Insecta, Diptera, Anthomyidae .
Description, Biology, Life Cycle, Damage, Common Names, Images
- Host plants: wheat, barley, rye and various grasses.
- Egg: deposited in open ground, preferably in crumbly soil with a fine texture: fallow, crop harvested early (rape, early potatoes, pea, etc...); the eggs can also be found in ground previously used for maize or sunflower.
- Larva: it undergoes a diapause which is broken only after a period of cold of 4 to 6 months at a temperature below 12°C. A cold winter favours attacks since the cold, acting on the diapause, allows mass hatching, once temperatures rise. Once it has emerged, the larva moves towards the grass seedling. It penetrates the stems where it mines at the level of the terminal bud. During its growth, it can attack successively, 5 to 6 tillers and destroy them. Its development lasts from 6 to 8 weeks then it abandons the plant and pupates in the ground.
- 1 generation per year.
- The larvae having emerged in February or March following the rise in temperature continue their development at the expense of plants until mid-April when they pupate.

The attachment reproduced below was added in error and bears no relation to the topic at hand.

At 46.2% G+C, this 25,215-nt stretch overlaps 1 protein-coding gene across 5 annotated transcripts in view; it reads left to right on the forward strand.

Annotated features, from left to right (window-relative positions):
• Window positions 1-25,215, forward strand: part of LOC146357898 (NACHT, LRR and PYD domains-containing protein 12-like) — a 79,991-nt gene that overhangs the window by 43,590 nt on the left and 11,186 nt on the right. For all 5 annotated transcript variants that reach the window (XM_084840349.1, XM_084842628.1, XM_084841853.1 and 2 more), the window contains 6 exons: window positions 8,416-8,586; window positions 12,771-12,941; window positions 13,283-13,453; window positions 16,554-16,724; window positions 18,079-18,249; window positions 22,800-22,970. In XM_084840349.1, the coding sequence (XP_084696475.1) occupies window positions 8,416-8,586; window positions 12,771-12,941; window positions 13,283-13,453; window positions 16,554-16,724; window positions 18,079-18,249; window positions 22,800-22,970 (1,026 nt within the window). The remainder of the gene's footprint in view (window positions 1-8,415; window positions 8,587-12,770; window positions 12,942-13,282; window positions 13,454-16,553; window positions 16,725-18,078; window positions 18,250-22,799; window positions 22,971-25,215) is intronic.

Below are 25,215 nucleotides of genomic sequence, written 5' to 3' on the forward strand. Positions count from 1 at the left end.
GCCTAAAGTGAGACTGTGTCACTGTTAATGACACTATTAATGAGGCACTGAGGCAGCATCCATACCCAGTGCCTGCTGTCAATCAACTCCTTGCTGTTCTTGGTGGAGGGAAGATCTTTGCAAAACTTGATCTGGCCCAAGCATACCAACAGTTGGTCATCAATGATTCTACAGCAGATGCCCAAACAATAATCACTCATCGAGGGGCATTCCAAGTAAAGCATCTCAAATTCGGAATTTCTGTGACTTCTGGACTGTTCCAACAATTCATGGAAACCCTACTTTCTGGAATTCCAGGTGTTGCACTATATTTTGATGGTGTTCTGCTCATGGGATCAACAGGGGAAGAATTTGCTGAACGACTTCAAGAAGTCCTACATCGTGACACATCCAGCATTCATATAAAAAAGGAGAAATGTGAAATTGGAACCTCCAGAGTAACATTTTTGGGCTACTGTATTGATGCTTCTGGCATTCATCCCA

- The adults appear at the end of May and live until September. During autumn ploughing, the eggs are buried in the soil.
The young infested plants first show some wilting then in particular a yellowing of the central shoot which detaches itself easily when pulled (*) . Inside, the stem is mined up to the tillering plate. In late sowings, when the attacks preceed tillering, the damage can be spectacular. When spring is cold, the larval development occurs not only in March and April but also in May. Spring wheat or barley sown to replace a winter cereal can also be attacked.
In France, the most important damage is noticed in the northern half of the country.
DE: Brachfliege ES: Mosca gris de los cereales FR: Mouche grise des céréales IT: Mosca grigia del frumento PT: Mosca cinzenta dos cereais GB: Wheat bulb fly
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